Vettel to blame for collision

Red Bull need drivers to put their clash behind them quickly as McLaren step up their pace to put on the pressure.

Red Bull team leaders are going to have to sit down with both their drivers to make sure their crash at the Turkish Grand Prix does not wreck morale in the camp. Sebastian Vettel and Mark Webber collided as they fought for the lead and the crash ended both their chances of winning in Istanbul. The cars touched when Vettel tried to overtake Webber on lap 41, spinning Vettel out and losing Webber ground as he ended up finishing third behind the McLaren-Mercedes cars of Lewis Hamilton and Jenson Button.

I am sure Christian Horner, the Red Bull team principal, will have sat both drivers down already and gone over it, and they will have looked at all the video replays as well to try and understand what happened. From a driver's perspective it was simply an unfortunate incident but Red Bull will want to make sure it does not disrupt the smooth running of the team. I tried to put myself in Vettel's shoes when I looked at replays of the crash and it looks as if he got alongside heading to Turn 12 on the back straight, and then began to move over to the right to take the racing line, expecting Webber to have moved across.

The problem was Webber had not moved and had kept his line and that led to the contact. Vettel was not all the way past when he tried to move across from left to right and it was simply inexperience on his part. He was trying to force the move but ultimately there was no reason for Webber to have to give up his line. It is called motor racing for a reason and Webber was simply racing and making it difficult for Vettel as is his right.

His aim was to keep Vettel on a tight line so it would be difficult for him under braking at Turn 12 and he could re-pass him on the exit of the turn as his teammate ran wide. I do not think Webber did anything wrong, but it is going to be important for Red Bull to make sure there is no long term damage in the relationship between their drivers, which had been excellent until Sunday. Both are pleasant guys and I am sure they will move on from this. They have to as there is a world championship at stake and how both react is going to be important for their respective hopes.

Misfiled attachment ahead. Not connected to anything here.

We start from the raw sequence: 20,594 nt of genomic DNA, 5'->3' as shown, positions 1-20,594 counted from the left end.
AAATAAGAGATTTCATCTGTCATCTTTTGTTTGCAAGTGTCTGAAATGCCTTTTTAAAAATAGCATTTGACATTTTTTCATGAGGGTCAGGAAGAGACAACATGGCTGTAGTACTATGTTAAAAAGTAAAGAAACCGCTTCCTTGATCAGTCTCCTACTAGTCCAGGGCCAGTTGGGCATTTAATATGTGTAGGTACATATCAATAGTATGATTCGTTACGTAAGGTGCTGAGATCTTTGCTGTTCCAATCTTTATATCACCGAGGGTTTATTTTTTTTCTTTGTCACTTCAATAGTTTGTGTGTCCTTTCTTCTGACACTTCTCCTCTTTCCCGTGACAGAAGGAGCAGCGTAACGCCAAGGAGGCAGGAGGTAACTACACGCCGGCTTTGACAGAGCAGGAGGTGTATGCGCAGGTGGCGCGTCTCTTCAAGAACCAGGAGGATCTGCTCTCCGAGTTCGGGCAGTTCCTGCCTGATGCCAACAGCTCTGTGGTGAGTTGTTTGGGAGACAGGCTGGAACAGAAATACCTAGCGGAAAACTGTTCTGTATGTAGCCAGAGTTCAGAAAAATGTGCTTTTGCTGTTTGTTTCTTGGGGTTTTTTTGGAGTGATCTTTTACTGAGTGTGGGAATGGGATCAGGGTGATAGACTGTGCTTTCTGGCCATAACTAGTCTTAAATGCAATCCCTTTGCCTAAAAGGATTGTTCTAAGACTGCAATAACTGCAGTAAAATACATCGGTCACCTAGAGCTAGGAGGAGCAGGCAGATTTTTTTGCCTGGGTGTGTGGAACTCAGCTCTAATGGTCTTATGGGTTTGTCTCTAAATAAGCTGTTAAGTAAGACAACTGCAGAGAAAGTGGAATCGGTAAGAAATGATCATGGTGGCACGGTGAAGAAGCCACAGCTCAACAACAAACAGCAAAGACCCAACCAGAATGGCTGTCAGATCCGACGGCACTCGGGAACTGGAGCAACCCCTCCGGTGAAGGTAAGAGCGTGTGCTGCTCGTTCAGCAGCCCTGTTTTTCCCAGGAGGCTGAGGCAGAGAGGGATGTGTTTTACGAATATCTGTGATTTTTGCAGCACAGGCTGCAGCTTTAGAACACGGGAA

Webber came out of the incident in Turkey the better off as he finished and scored points, but it should have been a much better weekend for him, Vettel and the team. McLaren were the beneficiaries as they picked up their third win of the season, but there was also tension at their garage after the race. From what I understand Hamilton was disappointed about being told to back off and save fuel, then be immediately challenged by Button, who briefly got past him before Hamilton re-took the lead.

Button was told immediately after their battle to back off himself and save fuel, and feelings were running high at McLaren afterwards, which is understandable as both are fighting to win the title. And they did show how to race without taking each other off, although they did have small contact when Button re-took the position. It was a great late duel to watch. Red Bull and McLaren were the class of the field in Istanbul, with Michael Schumacher in the Mercedes GP leading the rest of the field some 30 seconds behind.

The key thing in Turkey was the F-duct system. McLaren had it and it gave them a big straight-line speed advantage. Red Bull tried it during practice but abandoned using it as they were not getting the desired result from it. I spoke to Adrian Newey, Red Bull's technical guru, after the race and he admitted the team is under pressure. Red Bull still have an advantage with their car, but McLaren have made a big step forward and have got their F-duct system working very well. It is now up to Red Bull to respond and Newey knows it.

I do not think it will be crucial to the outcome of the next race in Canada, but it will be very important at Silverstone for the British Grand Prix next month with the long straights there. The Turkish Grand Prix was my second race as the drivers' representative on the panel of stewards and from that regard it was largely uneventful as the drivers behaved themselves and made my job very easy. Johnny Herbert is a former Formula One driver who competed in 161 races, winning three times